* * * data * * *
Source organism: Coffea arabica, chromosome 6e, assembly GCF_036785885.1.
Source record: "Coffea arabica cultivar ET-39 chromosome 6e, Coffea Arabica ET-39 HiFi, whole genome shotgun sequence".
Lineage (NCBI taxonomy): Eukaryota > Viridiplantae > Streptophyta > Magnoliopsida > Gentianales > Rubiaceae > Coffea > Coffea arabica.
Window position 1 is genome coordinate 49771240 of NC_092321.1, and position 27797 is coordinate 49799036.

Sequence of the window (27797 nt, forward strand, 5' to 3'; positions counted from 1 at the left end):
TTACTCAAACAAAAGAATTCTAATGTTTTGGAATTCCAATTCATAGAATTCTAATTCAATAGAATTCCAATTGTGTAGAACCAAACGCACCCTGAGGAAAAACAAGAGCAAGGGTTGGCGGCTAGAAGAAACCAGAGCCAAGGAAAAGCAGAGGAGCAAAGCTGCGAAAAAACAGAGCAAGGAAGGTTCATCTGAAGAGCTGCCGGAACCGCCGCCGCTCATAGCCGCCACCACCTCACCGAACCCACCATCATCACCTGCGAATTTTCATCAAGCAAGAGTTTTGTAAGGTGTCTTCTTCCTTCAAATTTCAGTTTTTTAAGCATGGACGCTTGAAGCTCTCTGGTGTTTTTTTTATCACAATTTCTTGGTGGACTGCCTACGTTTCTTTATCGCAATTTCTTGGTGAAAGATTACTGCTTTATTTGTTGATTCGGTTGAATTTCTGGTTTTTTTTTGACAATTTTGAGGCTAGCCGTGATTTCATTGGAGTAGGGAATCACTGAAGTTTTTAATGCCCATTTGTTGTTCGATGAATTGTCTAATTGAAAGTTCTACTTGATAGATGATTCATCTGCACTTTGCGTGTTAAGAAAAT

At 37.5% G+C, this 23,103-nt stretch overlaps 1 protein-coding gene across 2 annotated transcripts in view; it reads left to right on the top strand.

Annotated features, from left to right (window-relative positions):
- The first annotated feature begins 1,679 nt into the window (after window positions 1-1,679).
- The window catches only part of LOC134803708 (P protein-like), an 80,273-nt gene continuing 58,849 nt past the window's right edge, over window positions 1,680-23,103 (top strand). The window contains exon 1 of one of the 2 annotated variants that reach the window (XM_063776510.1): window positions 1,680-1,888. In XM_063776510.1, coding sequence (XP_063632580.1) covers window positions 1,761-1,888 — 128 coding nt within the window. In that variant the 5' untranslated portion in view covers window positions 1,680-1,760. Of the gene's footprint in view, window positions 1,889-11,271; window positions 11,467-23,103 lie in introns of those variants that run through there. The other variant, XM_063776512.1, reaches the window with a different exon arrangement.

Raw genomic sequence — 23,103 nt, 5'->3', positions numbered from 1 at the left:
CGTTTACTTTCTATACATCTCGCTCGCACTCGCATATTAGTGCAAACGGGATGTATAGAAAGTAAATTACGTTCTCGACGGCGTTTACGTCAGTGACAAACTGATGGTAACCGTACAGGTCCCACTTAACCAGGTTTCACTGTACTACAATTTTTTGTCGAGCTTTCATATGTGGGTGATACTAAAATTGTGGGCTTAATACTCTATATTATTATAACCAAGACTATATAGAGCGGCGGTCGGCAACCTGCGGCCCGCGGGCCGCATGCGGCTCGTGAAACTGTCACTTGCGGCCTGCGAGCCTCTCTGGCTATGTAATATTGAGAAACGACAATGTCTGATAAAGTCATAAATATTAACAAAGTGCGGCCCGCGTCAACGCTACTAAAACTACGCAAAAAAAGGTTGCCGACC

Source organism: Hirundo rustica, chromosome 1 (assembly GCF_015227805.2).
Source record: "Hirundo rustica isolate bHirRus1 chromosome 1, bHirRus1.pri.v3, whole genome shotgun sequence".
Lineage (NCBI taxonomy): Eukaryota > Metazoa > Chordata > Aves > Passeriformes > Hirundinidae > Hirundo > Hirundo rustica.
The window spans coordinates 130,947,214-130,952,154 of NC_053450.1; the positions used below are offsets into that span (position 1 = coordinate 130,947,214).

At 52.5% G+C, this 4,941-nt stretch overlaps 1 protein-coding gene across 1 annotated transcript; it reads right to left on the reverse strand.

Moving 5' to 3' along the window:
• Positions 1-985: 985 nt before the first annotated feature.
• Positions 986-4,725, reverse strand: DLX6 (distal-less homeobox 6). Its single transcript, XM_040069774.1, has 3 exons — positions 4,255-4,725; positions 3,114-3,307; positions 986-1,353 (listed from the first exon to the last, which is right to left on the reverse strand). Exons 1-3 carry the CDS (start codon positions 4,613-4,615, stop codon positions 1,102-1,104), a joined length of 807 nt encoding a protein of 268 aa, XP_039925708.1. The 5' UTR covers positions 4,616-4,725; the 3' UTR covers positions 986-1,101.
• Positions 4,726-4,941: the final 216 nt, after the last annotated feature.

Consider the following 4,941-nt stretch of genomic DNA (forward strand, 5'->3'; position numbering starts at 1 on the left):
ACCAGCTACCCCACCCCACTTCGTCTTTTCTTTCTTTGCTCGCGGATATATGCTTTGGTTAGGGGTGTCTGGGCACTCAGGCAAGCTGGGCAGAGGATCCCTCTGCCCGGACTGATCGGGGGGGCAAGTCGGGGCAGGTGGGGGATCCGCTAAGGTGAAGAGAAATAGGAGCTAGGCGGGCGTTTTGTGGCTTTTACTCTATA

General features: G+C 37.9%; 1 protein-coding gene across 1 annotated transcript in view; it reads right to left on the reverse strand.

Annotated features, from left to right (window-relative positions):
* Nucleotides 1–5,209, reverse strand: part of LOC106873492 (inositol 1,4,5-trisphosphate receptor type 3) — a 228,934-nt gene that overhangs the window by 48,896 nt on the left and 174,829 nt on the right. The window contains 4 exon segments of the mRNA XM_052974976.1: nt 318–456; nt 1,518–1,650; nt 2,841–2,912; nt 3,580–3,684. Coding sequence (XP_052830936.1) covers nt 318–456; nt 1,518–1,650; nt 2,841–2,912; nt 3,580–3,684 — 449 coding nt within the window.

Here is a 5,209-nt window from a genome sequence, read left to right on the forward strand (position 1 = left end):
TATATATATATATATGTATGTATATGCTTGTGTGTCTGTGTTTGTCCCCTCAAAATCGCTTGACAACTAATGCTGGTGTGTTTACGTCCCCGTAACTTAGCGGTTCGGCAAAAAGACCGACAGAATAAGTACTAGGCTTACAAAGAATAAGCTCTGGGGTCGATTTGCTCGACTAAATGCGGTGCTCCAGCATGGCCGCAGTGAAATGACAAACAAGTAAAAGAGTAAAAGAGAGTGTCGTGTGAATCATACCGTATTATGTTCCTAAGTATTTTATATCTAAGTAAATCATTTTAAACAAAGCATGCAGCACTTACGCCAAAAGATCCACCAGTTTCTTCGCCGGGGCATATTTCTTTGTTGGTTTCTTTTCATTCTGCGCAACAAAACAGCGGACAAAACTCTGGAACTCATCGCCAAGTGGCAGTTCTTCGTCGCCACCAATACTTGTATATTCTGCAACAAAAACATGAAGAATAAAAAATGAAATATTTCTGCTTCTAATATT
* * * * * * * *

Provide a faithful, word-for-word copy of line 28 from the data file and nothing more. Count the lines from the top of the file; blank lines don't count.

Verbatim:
TATATATATATATATGTATGTATATGCTTGTGTGTCTGTGTTTGTCCCCTCAAAATCGCTTGACAACTAATGCTGGTGTGTTTACGTCCCCGTAACTTAGCGGTTCGGCAAAAAGACCGACAGAATAAGTACTAGGCTTACAAAGAATAAGCTCTGGGGTCGATTTGCTCGACTAAATGCGGTGCTCCAGCATGGCCGCAGTGAAATGACAAACAAGTAAAAGAGTAAAAGAGAGTGTCGTGTGAATCATACCGTATTATGTTCCTAAGTATTTTATATCTAAGTAAATCATTTTAAACAAAGCATGCAGCACTTACGCCAAAAGATCCACCAGTTTCTTCGCCGGGGCATATTTCTTTGTTGGTTTCTTTTCATTCTGCGCAACAAAACAGCGGACAAAACTCTGGAACTCATCGCCAAGTGGCAGTTCTTCGTCGCCACCAATACTTGTATATTCTGCAACAAAAACATGAAGAATAAAAAATGAAATATTTCTGCTTCTAATATT